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Chamber: Family Island infrastructure plans long overdue

A pair of Chamber of Commerce heads from Exuma and Long Island have responded to Prime Minister Hubert Ingraham’s remarks on infrastructure plans for their islands, both saying that the upcoming infrastructure plans were”overdue.” President of the Exuma Chamber of Commerce Floyd Armbrister and Long Island Chamber chief Mario Cartwright both spoke with Guardian Business recently, and are both encouraged with the future plans Ingraham outlined, but share the same view that those plans should have been in motion from an earlier time.

Armbrister mentioned that one of his major concerns is when the projects for Exuma will begin taking form, and what will be on top of the agenda.

“I think the infrastructure projects are long overdue and it’s good to hear this information because similar projects were promised before,” Armbrister said. “The one thing that concerns me is [Ingraham] indicated that whatever comes on stream will begin in the third quarter of 2011. The people of Exuma would be very appreciative if the government does these things.”These plans were revealed by Ingraham during his guest appearance on the radio station The Breeze 98.3 FM last Thursday, where he said a design team is coming to The Bahamas this month to create a design for docking facilities in Exuma and North Abaco. The team will also prepare a blueprint for a new road from Georgetown to either Emerald Bay or Stevenson.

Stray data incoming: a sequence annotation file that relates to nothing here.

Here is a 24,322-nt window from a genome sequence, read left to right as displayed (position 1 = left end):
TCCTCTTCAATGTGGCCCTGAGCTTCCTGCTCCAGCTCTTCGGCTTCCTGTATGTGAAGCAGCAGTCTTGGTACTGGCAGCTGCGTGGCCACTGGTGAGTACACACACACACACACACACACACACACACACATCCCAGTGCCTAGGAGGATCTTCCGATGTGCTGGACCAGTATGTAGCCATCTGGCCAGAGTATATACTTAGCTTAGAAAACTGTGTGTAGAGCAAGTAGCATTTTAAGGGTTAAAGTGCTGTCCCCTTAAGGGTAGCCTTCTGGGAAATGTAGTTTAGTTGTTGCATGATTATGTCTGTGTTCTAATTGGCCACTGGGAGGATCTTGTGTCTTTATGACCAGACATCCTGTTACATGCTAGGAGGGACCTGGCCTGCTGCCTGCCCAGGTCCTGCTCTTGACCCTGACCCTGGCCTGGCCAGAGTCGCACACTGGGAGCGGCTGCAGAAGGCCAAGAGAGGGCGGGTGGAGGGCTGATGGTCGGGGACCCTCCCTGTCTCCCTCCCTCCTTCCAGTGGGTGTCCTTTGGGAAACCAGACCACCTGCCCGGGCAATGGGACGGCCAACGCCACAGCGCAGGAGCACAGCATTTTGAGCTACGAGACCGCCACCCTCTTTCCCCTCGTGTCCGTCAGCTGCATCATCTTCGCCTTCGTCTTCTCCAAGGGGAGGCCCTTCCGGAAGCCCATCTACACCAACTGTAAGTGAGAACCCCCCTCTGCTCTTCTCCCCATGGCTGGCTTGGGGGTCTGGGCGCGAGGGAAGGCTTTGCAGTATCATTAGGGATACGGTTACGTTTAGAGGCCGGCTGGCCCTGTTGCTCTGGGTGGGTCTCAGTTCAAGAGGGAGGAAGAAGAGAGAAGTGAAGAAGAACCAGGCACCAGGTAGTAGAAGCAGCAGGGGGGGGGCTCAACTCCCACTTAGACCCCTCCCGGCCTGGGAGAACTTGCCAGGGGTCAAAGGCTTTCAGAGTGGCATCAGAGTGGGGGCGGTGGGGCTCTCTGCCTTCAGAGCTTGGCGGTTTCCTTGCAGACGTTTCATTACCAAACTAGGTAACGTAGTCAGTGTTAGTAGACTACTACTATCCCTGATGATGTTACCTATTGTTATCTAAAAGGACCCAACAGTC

As for Long Island, Ingraham said a number of projects are on stream for the island, including a”major”water project that will start as early as next year. The prime minister also mentioned the status of the Deadman’s Cay Airport, saying he can’t provide”anything definite”on it at the moment.

Cartwright said he is”deeply appreciative”of the government’s plans for Long Island, but still has a level of concern related to that island’s airport.

“The community of Long Island is very grateful to Prime Minister Ingraham and MP Lawrence Cartwright for keeping some focus on Long Island,”Cartwright said.”However, with regard to the development of the airport in Deadman’s Cay, attention to this issue is long overdue as this has been on the table for decades. Commerce in Long Island will remain stagnant if this is not addressed.”Both Armbrister and Cartwright are optimistic that developments for the islands they represent will get of the ground, which should provide an economic spark that they both desire.

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